We have all been there: frantically looking for your passport, only to discover the precious little booklet is nowhere to be found. You’re certain it’s somewhere in the house--but where, exactly?
A new mobile app concept in the works is attempting to solve this problem with a sort of digital search bar for your home. The founders of MyCubbys hope to make people’s lives easier by helping them find what they’re looking for in their own houses.
The idea behind the app is simple: You can add items and their location to the app, and then share those items and locations with anyone in your household.
Graduate students Lauren Mosenthal, Amelia Towle, and Julie Miller are developing the mobile app as part of their postgraduate program at the University of Colorado at Boulder. They want to cure people who suffer from what they call “lock box syndrome"--putting something in a safe place, and then forgetting where that safe place is.
Mosenthal, 27, is the CEO. She's spending her summer vacation developing and coding the entire app. Miller, 31, is responsible for business development, while Towle, 24, the lead designer, is taking care of user experience.
The team plans to continue working on the project after they graduate, and hope to turn MyCubbys into a full-fledged business.
Mosenthal came up with the project idea, inspired by a real-life problem. Last year she moved to Boulder to complete her postgraduate program. However, many of her belongings stayed in New York, where her mother lives. For the last few years, boxes were lying around in her mother's basement, gathering dust.
“I have no clue what is in there. Sometimes she would come to visit me and I would be like: Mom, I thought of this, could you bring it to me? But no one knows where it is,“ Mosenthal says.
After interviewing more than 250 households, the MyCubbys team realized that mothers are their target market. “The more and more mothers we talked to, the more we realized they weren’t able to find things in their home or were the only person who knew where things were in their home,“ Mosenthal notes. One mother told them: “If something would ever happen to me, no one would ever know where the passports or the birth certificates are.”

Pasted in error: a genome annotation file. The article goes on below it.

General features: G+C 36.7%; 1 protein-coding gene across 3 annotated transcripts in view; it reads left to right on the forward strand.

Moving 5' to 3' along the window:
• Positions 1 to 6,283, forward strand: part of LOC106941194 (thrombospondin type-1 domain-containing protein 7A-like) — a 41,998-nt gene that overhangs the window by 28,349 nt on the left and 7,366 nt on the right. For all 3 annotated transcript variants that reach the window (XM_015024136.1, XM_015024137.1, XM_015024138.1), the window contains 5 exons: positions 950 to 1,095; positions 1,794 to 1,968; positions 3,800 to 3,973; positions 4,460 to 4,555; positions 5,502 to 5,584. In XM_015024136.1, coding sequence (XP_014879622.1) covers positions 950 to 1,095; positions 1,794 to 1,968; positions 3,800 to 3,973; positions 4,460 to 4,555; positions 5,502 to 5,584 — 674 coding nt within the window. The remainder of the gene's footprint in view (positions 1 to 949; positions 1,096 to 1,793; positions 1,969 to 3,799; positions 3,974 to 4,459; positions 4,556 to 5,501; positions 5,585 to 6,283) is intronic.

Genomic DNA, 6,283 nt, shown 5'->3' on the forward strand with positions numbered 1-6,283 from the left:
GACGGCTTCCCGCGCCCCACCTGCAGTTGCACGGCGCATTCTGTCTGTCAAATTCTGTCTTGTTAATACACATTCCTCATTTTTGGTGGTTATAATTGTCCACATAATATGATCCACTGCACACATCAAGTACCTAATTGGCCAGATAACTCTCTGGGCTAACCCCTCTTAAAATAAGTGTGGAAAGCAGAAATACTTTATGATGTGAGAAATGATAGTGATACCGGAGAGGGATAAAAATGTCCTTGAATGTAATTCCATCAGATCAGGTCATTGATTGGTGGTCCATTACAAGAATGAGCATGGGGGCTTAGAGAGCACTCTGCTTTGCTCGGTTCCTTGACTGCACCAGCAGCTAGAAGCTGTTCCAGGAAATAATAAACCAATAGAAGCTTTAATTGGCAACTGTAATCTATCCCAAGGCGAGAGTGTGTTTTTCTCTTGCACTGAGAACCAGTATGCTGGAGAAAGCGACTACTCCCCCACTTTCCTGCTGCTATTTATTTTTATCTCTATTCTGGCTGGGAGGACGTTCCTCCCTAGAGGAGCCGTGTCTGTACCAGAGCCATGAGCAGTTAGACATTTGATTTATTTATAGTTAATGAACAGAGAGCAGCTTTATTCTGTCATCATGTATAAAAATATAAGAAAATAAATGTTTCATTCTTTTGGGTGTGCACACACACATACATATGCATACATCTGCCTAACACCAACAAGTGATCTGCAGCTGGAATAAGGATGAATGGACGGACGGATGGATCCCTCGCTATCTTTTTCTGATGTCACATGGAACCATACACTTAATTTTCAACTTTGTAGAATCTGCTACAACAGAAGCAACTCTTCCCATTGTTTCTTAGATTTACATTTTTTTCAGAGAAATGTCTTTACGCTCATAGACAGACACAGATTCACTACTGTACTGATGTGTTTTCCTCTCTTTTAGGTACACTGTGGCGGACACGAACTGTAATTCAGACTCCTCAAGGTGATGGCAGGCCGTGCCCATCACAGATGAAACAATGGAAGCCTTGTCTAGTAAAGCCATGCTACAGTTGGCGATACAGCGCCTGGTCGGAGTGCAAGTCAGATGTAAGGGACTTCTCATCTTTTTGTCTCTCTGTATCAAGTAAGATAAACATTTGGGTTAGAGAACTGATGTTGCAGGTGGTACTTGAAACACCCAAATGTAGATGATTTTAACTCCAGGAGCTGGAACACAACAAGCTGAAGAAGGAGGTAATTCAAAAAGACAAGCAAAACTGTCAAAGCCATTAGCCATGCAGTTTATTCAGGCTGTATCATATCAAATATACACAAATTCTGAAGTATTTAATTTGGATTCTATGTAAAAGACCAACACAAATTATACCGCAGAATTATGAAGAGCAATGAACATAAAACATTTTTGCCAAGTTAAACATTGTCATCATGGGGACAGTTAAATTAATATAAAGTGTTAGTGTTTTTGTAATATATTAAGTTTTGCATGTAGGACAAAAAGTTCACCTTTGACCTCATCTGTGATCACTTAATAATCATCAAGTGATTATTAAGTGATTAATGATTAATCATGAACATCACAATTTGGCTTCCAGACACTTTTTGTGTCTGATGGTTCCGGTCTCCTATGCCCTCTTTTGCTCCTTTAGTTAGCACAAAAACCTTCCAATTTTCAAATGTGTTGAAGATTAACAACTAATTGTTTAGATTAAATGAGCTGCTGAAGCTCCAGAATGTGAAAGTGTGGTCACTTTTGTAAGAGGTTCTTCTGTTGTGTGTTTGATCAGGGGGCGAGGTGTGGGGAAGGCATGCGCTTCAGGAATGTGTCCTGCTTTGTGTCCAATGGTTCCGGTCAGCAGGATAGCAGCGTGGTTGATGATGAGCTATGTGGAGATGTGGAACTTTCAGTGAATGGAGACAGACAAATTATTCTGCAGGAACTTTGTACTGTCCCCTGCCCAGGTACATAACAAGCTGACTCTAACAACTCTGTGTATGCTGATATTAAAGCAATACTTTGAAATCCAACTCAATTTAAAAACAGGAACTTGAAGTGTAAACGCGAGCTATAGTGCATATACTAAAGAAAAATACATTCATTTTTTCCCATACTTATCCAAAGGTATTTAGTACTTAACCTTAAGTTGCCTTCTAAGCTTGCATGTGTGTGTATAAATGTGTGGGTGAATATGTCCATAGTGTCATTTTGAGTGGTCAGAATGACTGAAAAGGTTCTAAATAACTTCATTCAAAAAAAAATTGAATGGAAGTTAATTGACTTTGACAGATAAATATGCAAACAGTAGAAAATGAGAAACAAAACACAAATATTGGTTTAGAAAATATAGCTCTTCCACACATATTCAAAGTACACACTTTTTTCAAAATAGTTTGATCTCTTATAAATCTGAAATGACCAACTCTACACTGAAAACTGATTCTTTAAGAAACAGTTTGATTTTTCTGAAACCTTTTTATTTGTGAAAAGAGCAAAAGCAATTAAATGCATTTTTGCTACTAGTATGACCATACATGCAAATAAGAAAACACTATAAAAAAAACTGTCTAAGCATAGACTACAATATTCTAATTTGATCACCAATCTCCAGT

Here are some of the lessons the team learned during their semester-long work on MyCubbys:
Look To Successful Analog Ideas To Find Your Digital Product
Early on, the MyCubbys team noticed that The Container Store didn’t have a true virtual counterpart--so Mosenthal decided to build the MyCubbys app as though it were a digital layer on top of The Container Store's products. "They’re the real owners of that market...but they don’t have a really interactive web presence, they don’t have a mobile app,” Miller says.
Just as The Container Store helps people physically organize their homes by providing boxes and containers, MyCubbys hopes to help people organize their homes by providing a searchable directory of the items in those boxes and containers--and cupboards and closets. The big idea behind the concept is that the next time you're looking for your passport, you won't have to do a search around the house. Instead, MyCubbys will point you straight to its location.
Design Your App With Your Target User's Problems In Mind
“You need to verify your market and their needs. You don’t want to build a product for no one," says Mosenthal. "Make sure you find a need state before you build something." When the team saw how eyes of the mothers they talked to lit up, they knew they had found their "need state."
As the team studied how mothers interact, they were certain that they were designing nothing else but a mobile app. “Throughout our research we started calling the smartphone 'mommy’s little helper,'" Miller says. "They [mothers] have a baby in one hand and their phone in the other all day long. It's part of their lives and we wanted to make it as accessible to them, when they needed it, as possible."
Figure Out What Your Customers Really Need, Not What They Think They Want
A lot of the women told the MyCubbys team they wanted the app to have a sassy attitude and compliment them--for example, a pop-up bubble that says: "Hey, you did a really good job, you deserve a margarita!"
But when the team analyzed these inputs during focus groups, they found that since mothers are super busy the pop-up is actually pretty annoying and added clutter to the MyCubbys interface.
And as Towle recalls, “Some mothers even told us that not telling my kids 20 times a day where something is, is enough of a reward."
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[Image: Flickr user Timlewisnm]